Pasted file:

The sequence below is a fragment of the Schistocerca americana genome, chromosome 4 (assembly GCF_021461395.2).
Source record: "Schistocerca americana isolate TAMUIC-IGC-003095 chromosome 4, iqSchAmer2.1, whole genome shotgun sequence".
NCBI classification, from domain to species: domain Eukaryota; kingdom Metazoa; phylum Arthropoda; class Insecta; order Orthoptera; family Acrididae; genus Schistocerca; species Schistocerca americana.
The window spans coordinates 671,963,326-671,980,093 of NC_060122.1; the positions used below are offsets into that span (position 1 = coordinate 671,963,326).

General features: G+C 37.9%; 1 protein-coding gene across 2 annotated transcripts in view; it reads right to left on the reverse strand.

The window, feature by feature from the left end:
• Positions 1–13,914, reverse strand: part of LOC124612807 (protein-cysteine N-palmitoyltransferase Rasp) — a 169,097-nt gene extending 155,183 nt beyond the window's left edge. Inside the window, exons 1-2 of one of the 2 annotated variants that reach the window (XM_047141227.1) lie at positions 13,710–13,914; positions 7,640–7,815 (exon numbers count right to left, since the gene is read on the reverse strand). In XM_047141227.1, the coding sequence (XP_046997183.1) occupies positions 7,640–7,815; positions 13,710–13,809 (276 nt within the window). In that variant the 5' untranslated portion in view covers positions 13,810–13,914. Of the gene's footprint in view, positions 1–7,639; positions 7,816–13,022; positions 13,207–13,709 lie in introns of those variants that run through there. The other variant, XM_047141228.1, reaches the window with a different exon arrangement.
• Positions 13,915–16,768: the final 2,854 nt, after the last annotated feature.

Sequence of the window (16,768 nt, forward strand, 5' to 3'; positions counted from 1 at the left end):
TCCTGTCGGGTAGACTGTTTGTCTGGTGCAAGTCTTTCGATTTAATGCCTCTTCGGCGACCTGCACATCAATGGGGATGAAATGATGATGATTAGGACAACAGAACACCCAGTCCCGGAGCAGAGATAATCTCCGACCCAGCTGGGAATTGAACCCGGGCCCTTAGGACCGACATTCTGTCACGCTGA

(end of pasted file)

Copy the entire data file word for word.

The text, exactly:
The sequence below is a fragment of the Schistocerca americana genome, chromosome 4 (assembly GCF_021461395.2).
Source record: "Schistocerca americana isolate TAMUIC-IGC-003095 chromosome 4, iqSchAmer2.1, whole genome shotgun sequence".
NCBI classification, from domain to species: domain Eukaryota; kingdom Metazoa; phylum Arthropoda; class Insecta; order Orthoptera; family Acrididae; genus Schistocerca; species Schistocerca americana.
The window spans coordinates 671,963,326-671,980,093 of NC_060122.1; the positions used below are offsets into that span (position 1 = coordinate 671,963,326).

General features: G+C 37.9%; 1 protein-coding gene across 2 annotated transcripts in view; it reads right to left on the reverse strand.

The window, feature by feature from the left end:
• Positions 1–13,914, reverse strand: part of LOC124612807 (protein-cysteine N-palmitoyltransferase Rasp) — a 169,097-nt gene extending 155,183 nt beyond the window's left edge. Inside the window, exons 1-2 of one of the 2 annotated variants that reach the window (XM_047141227.1) lie at positions 13,710–13,914; positions 7,640–7,815 (exon numbers count right to left, since the gene is read on the reverse strand). In XM_047141227.1, the coding sequence (XP_046997183.1) occupies positions 7,640–7,815; positions 13,710–13,809 (276 nt within the window). In that variant the 5' untranslated portion in view covers positions 13,810–13,914. Of the gene's footprint in view, positions 1–7,639; positions 7,816–13,022; positions 13,207–13,709 lie in introns of those variants that run through there. The other variant, XM_047141228.1, reaches the window with a different exon arrangement.
• Positions 13,915–16,768: the final 2,854 nt, after the last annotated feature.

Sequence of the window (16,768 nt, forward strand, 5' to 3'; positions counted from 1 at the left end):
TCCTGTCGGGTAGACTGTTTGTCTGGTGCAAGTCTTTCGATTTAATGCCTCTTCGGCGACCTGCACATCAATGGGGATGAAATGATGATGATTAGGACAACAGAACACCCAGTCCCGGAGCAGAGATAATCTCCGACCCAGCTGGGAATTGAACCCGGGCCCTTAGGACCGACATTCTGTCACGCTGA